Hygiene Pantry for Underprivileged Children and Teens: Programs designed for low-income people, including the Supplemental Nutrition Assistance Program (SNAP) and WIC, specifically for low-income women and children, don’t cover menstrual products, hygiene products, or diapers. Kyra addressed this problem by creating a community hygiene pantry for children and teens. Here, young people in her community will have access to hygiene products, period products, and diapers. Before her pantry, people may have had limited access to these items or have been unable to get them elsewhere in the community.

Bethany Leslie

Location: Greenville

Contact: magiclasso@gmail,com

Turning the Page: Bethany wanted to help kids who might not have access to books at home. She built a real library at Berea Elementary School, a school with a surplus of students who need reading assistance. She even created a cozy, super-inviting reading corner in the library where kids can read and relax. She also started a YouTube channel called ReadingWithRaven; she and her friends create videos where they read children’s books aloud. Additionally, she made a pamphlet in English and Spanish to show parents how important reading is for little ones.

Megan McGovern

Location: Simpsonville

Contact:[email protected]

Battle of the Book Clubs: As a bookworm herself, Megan noticed a gap in her school’s extracurricular activities. There are sports clubs and performance groups, but nothing for students who love to read. Her project focused on creating a vibrant reading culture in her school. The project goes beyond just reading; it creates a welcoming community where readers can thrive. By establishing a book club for grades 1-5, students can now share their passion for reading, challenge themselves with new genres, and build lasting friendships. Additionally, she advocated for the reinstatement of a dedicated school library that gives students easy access to a diverse collection of books.

Shelby Nichols


Contact: [email protected]

Repairing The Foothills Trail: Various sections of the Foothills Trail have fallen into disrepair and no longer afford safe travel for hikers of all ages who use the trail. To improve trail safety and keep it usable for many more years, Shelby convened and led a group of volunteers to address trail erosion problems. Their work primarily consisted of re-digging the trail bed in eroded areas, laying down cribbing to prevent future erosion, and clearing overgrown plants from the trail. Their efforts also revealed a beautiful waterfall to improve the hikers’ enjoyment of the trail.

Mychael Raines

Location: Blythewood

Contact: [email protected]

Art on the Go: Some children are not lucky enough to have access to art supplies. Mychael impacted this issue by creating tote bags filled with art supplies to distribute to kids within the community. Her goal was to pass out 100 bags, but with the help of her community, she surpassed that goal. Along with giving community children art supplies, she held a workshop teaching kids about art, giving every child the opportunity to walk away knowing art could improve their mental health. These children also received an art supply tote bag at the end of the workshop.

Iz Sexton

Location: Central

Contact: [email protected]

Foothills Trail Improvement: Iz researched the mental benefits of hiking and spending time outdoors. Iz surveyed hikers to discover their reasons for getting outdoors and addressed hiker and backpacker safety. On a steep and heavily eroded section of the Foothills Trail located in Oconee County, repairs were needed to make the trail safer for everyone using the trail. Since this part of the trail was very steep, new steps were built to make the trail safer, to provide easier access for hikers of various ages and abilities, and to help prevent future erosion as the trail is used more and more.

Vivian Smith

Location: Lexington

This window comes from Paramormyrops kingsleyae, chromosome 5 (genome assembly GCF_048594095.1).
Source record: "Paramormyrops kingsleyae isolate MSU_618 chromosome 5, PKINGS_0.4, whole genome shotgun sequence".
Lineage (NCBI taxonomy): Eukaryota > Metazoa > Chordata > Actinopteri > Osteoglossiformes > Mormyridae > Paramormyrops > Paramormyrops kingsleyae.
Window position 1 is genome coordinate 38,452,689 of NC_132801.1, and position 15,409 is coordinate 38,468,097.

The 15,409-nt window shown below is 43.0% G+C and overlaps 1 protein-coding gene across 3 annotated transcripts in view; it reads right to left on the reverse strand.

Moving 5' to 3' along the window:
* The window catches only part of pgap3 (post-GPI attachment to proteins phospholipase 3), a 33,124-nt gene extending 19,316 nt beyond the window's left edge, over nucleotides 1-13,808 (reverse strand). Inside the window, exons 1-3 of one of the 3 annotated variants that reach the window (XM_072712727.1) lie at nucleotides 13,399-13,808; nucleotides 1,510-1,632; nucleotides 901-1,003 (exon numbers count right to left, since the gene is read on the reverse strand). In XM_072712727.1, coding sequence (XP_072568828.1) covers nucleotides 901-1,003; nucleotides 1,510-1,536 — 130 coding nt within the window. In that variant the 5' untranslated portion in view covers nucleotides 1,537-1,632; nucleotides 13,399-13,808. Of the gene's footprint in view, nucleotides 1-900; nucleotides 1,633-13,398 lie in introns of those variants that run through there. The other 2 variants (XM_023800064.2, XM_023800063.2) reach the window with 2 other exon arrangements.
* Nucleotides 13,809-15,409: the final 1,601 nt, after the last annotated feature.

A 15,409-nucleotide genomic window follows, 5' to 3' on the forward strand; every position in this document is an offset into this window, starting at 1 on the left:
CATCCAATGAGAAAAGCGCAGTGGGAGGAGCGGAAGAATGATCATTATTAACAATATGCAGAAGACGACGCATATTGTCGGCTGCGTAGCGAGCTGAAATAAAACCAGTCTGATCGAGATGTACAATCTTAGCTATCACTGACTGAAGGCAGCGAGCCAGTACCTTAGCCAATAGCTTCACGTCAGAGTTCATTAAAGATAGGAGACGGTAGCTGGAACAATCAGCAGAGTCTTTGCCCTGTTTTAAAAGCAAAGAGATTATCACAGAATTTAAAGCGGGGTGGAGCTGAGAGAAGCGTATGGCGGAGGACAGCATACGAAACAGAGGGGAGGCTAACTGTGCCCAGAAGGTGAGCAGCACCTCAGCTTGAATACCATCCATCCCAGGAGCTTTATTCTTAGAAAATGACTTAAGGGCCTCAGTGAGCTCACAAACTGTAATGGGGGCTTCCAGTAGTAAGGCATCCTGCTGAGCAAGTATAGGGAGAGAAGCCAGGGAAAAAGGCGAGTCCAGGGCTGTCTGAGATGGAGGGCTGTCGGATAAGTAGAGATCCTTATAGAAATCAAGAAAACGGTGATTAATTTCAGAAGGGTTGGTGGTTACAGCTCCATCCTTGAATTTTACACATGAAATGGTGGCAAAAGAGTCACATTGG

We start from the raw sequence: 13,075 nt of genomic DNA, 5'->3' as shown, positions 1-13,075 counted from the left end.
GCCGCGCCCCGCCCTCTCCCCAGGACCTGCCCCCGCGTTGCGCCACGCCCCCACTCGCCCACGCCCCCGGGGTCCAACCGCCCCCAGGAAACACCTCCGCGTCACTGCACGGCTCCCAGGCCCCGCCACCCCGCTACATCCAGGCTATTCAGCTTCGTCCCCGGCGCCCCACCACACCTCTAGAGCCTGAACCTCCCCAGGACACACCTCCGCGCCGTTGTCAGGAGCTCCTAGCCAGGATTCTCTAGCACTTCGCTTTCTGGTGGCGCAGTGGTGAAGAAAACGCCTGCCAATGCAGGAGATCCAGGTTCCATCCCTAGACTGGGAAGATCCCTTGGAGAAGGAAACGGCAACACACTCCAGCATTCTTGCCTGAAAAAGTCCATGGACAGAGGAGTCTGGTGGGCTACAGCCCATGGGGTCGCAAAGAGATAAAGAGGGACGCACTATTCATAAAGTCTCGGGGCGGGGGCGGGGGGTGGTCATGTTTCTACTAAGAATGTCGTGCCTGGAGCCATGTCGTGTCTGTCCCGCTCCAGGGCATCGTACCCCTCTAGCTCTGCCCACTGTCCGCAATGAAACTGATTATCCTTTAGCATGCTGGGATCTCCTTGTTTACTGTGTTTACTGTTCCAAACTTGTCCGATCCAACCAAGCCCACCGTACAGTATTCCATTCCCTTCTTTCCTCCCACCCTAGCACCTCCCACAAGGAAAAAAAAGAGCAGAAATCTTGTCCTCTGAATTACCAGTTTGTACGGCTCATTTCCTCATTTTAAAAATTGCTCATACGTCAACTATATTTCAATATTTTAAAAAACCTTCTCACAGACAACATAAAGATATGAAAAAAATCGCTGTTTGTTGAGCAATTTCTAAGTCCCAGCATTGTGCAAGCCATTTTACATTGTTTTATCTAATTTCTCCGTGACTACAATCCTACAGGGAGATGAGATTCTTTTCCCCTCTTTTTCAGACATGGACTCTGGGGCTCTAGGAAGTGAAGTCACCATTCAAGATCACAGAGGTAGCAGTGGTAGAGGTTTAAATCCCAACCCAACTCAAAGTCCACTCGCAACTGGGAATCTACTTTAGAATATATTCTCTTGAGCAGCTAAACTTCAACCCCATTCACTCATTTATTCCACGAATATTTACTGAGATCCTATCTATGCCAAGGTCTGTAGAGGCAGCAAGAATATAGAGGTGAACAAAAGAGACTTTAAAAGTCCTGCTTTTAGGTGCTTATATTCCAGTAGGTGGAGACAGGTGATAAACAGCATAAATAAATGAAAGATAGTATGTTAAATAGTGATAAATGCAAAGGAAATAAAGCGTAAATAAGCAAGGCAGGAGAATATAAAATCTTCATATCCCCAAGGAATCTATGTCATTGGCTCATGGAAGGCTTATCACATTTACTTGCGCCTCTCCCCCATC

Contact: [email protected]

Overstimulated and Underrecognized: Vivian’s education-centered project focused on helping neurodivergent students in elementary school. They gathered sensory toys to fill bins for student use, as well as gathered and constructed binders of handout materials that can be copied to give to students. They were invited to speak at the monthly school district meeting and distributed all their materials at once. They then sent out a survey to measure the progress of neurodivergent students using these materials.

Sitara Veerabagu

Location: Anderson

Contact: [email protected]

Equine Therapy Awareness For Special Needs Populations: Sitara has volunteered with equine therapy programs since middle school. Her project addressed limited awareness of equine therapy, volunteer shortages, lack of online educational materials, and low program visibility. She spoke with local and state organizations to raise awareness and survey ways to assist equine programs. Working directly with the riders, horses, volunteers, and coaches, she created an equine therapy-focused patch program. She partnered with an organization at her high school to continue collecting items and donating bags so that her project continues. She also created a website to educate the public by sharing the benefits of equine therapy.

Claire Woodworth

Location: Aiken

Contact: [email protected]

Curb Your Safety: Fast location is of the utmost importance in providing emergency services to anyone in need. Claire’s project focused on ways to improve emergency response times in her neighborhood. She and her team painted address numbers on street curbs to help responders find people as quickly as possible during emergencies. Additionally, she promoted Smart911, which is a free service for participants to create a safety profile for their household. Her goal was to facilitate the fastest possible assistance during emergencies and to decrease EMS response time. Ultimately, her efforts aimed to enhance the safety of the community.


About Girl Scouts

Girl Scouts bring their dreams to life and work together to build a better world. Through programs from coast to coast, Girl Scouts of all backgrounds and abilities can be unapologetically themselves as they discover their strengths and rise to meet new challenges—whether they want to climb to the top of a tree or the top of their class, lace up their boots for a hike or advocate for climate justice, or make their first best friends. Backed by trusted adult volunteers, mentors, and millions of alums, Girl Scouts lead the way as they find their voices and make changes that affect the issues most important to them. To join us, volunteer, reconnect, or donate, visit